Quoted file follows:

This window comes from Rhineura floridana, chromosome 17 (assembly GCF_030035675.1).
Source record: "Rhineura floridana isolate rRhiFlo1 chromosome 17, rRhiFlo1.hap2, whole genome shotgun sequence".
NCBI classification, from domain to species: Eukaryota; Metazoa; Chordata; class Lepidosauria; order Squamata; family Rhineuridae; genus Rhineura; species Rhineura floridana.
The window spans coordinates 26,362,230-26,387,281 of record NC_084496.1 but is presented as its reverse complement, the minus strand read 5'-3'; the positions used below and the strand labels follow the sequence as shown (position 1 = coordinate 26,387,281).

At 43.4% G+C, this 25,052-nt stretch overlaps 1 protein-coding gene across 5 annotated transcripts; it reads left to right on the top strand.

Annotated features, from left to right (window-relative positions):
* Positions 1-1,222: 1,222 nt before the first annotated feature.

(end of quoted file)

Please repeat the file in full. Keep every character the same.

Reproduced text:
This window comes from Rhineura floridana, chromosome 17 (assembly GCF_030035675.1).
Source record: "Rhineura floridana isolate rRhiFlo1 chromosome 17, rRhiFlo1.hap2, whole genome shotgun sequence".
NCBI classification, from domain to species: Eukaryota; Metazoa; Chordata; class Lepidosauria; order Squamata; family Rhineuridae; genus Rhineura; species Rhineura floridana.
The window spans coordinates 26,362,230-26,387,281 of record NC_084496.1 but is presented as its reverse complement, the minus strand read 5'-3'; the positions used below and the strand labels follow the sequence as shown (position 1 = coordinate 26,387,281).

At 43.4% G+C, this 25,052-nt stretch overlaps 1 protein-coding gene across 5 annotated transcripts; it reads left to right on the top strand.

Annotated features, from left to right (window-relative positions):
* Positions 1-1,222: 1,222 nt before the first annotated feature.